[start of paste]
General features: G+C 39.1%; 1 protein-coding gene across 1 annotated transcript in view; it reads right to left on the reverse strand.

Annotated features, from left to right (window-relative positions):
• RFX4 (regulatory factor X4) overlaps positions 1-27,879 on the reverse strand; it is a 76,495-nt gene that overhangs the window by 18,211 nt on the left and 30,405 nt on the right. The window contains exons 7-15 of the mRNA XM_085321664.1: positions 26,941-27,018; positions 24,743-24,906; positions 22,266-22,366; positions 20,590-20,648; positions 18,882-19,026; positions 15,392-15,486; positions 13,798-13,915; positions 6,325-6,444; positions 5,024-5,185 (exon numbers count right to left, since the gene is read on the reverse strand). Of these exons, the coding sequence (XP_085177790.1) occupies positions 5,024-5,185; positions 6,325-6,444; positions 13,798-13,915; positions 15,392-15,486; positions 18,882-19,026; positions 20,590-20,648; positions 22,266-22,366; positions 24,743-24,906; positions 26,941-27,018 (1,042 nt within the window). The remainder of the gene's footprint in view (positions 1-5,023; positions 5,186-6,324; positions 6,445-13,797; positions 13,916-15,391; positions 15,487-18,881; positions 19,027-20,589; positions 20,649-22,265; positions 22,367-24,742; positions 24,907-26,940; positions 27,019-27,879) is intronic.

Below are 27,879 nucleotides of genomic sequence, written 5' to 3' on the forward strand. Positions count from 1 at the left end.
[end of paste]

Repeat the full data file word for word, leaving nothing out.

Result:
General features: G+C 39.1%; 1 protein-coding gene across 1 annotated transcript in view; it reads right to left on the reverse strand.

Annotated features, from left to right (window-relative positions):
• RFX4 (regulatory factor X4) overlaps positions 1-27,879 on the reverse strand; it is a 76,495-nt gene that overhangs the window by 18,211 nt on the left and 30,405 nt on the right. The window contains exons 7-15 of the mRNA XM_085321664.1: positions 26,941-27,018; positions 24,743-24,906; positions 22,266-22,366; positions 20,590-20,648; positions 18,882-19,026; positions 15,392-15,486; positions 13,798-13,915; positions 6,325-6,444; positions 5,024-5,185 (exon numbers count right to left, since the gene is read on the reverse strand). Of these exons, the coding sequence (XP_085177790.1) occupies positions 5,024-5,185; positions 6,325-6,444; positions 13,798-13,915; positions 15,392-15,486; positions 18,882-19,026; positions 20,590-20,648; positions 22,266-22,366; positions 24,743-24,906; positions 26,941-27,018 (1,042 nt within the window). The remainder of the gene's footprint in view (positions 1-5,023; positions 5,186-6,324; positions 6,445-13,797; positions 13,916-15,391; positions 15,487-18,881; positions 19,027-20,589; positions 20,649-22,265; positions 22,367-24,742; positions 24,907-26,940; positions 27,019-27,879) is intronic.

Below are 27,879 nucleotides of genomic sequence, written 5' to 3' on the forward strand. Positions count from 1 at the left end.